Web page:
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Apps economy: What Congress needs to do to develop it

Posted September 12th, 2012 in Broadband, Congress, economy, FCC, Government Regulation, NTIA, spectrum and tagged , , , , , , by Alton Drew

The apps economy is about infrastructure and if Congress wants to see this vibrant industry develop, an industry that, according to testimony before Congress by TechNet CEO Rey Ramsey, has created 466,000 jobs as of the end of 2011, then the focus should be on infrastructure. Here is how Mr. Ramsey put it:

“To sustain and grow this economic activity, Congress should focus on the broader issues of infrastructure and access. We need a national infrastructure that promotes access to spectrum, broadband adoption, working capital, and human capital. And we need to ensure that everyone – from academia to minority communities to vets – have easy access to apps.”

What this means then that if apps development is to continue being an integral part of American commercial activity, we need the Federal Communications Commission and the National Telecommunications and Information Administration to implement policy that frees up more of the spectrum that the federal government is not using.

With only 16% of all spectrum being used for commercial purposes, and the demand for wireless broadband increasing with every new app deployed, the federal government needs to further streamline its policy on spectrum auctions and license transfers.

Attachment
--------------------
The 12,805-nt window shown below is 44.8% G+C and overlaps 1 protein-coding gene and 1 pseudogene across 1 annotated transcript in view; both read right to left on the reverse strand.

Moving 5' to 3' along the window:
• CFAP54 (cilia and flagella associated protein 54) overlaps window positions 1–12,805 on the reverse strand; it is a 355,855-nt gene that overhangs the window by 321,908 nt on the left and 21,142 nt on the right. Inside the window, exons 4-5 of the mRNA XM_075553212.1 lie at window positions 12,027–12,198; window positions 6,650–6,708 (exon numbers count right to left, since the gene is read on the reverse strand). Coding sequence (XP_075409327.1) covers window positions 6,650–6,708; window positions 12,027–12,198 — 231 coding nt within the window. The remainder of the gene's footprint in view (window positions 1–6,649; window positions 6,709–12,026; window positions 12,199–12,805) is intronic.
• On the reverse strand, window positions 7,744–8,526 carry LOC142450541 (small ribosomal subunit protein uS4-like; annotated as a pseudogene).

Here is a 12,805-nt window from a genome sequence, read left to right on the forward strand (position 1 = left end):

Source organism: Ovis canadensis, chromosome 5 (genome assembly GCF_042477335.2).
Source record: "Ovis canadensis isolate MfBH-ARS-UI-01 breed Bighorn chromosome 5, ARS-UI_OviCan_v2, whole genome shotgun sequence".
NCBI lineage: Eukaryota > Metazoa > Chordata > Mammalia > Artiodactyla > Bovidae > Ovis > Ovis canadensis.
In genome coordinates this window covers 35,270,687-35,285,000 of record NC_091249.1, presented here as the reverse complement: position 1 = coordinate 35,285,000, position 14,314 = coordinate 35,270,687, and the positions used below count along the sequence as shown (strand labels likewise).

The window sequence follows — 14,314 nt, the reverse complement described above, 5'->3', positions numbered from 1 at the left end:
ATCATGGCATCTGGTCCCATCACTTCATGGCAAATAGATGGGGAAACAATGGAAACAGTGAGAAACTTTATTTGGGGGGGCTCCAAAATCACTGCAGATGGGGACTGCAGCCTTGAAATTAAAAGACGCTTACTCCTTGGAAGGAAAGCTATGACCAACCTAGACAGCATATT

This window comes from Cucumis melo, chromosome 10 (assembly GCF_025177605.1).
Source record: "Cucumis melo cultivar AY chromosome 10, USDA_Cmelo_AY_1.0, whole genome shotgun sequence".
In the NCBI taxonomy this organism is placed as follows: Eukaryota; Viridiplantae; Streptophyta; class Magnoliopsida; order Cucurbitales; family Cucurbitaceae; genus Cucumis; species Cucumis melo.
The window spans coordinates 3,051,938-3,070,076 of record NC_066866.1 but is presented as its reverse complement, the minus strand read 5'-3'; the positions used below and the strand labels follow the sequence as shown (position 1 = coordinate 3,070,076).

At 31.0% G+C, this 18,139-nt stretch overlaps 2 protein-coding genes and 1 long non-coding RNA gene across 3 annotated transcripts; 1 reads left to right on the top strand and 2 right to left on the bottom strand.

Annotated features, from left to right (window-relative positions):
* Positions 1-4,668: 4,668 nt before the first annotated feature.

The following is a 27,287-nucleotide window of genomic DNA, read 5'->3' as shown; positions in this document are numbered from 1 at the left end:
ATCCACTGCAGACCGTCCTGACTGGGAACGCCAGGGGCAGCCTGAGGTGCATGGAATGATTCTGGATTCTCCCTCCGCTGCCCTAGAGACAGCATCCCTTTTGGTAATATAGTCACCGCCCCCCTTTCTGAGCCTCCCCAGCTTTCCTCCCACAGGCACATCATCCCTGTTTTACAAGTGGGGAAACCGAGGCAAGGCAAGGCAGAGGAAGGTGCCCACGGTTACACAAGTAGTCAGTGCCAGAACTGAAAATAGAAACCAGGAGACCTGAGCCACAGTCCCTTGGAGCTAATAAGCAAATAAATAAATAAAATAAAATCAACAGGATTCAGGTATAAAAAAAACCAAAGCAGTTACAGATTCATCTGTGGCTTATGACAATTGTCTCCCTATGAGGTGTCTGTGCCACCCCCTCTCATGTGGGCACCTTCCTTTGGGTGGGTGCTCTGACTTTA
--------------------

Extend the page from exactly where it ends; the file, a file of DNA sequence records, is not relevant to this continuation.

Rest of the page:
It’s going to take ten years to prepare government-held spectrum for commercial use once commercial use is approved. This means making decisions now on how much spectrum is going to be released by particular agencies.

Spectrum that is laying fallow in the hands of some carriers needs to be moved into the hands of carriers ready to put spectrum to use now. This is not the time for the FCC to practice wishful thinking when it comes to which carriers the agency believes should be able to get spectrum and which carriers should not. If app developers see dwindling opportunities to push their apps as a result of a spectrum crunch here in the U.S., they will take development abroad. Can the U.S. afford the loss of employment opportunities if this were to happen?

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The residual effects of AT&T/T-Mobile

Former Georgia congressman Buddy Darden and former Georgia state senator Chuck Clay co-authored an article for The Cherokee Tribune that makes an important point about the stimulative effect of the acquisition: job growth.

While opponents have been focusing on possible layoffs, they have completely ignored the ripple effects that the acquisition will have in the human resources market. Opponents forget that job growth doesn’t begin and end with the two immediate parties to an acquisition.

Given the increasing demand for mobile broadband access services, there will be the residual effect of entrepreneurship, an important basis for job creation.

App developers and other contractors, as well as supply chain startups will benefit from the deployment of mobile facilities, given them a larger platform upon which to introduce new products and services.

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Steve Forbes’ take on antitrust and information infrastructure is an accurate one.

Came across an article written by Steve Forbes questioning the impact of today’s antitrust framework on proposed mergers such as AT&T and T-Mobile. Yes, I know that we should expect nothing but cheerleading for capitalism and free markets from the Forbes Magazine editor-in-chief, but, as usual, he’s right for the most part.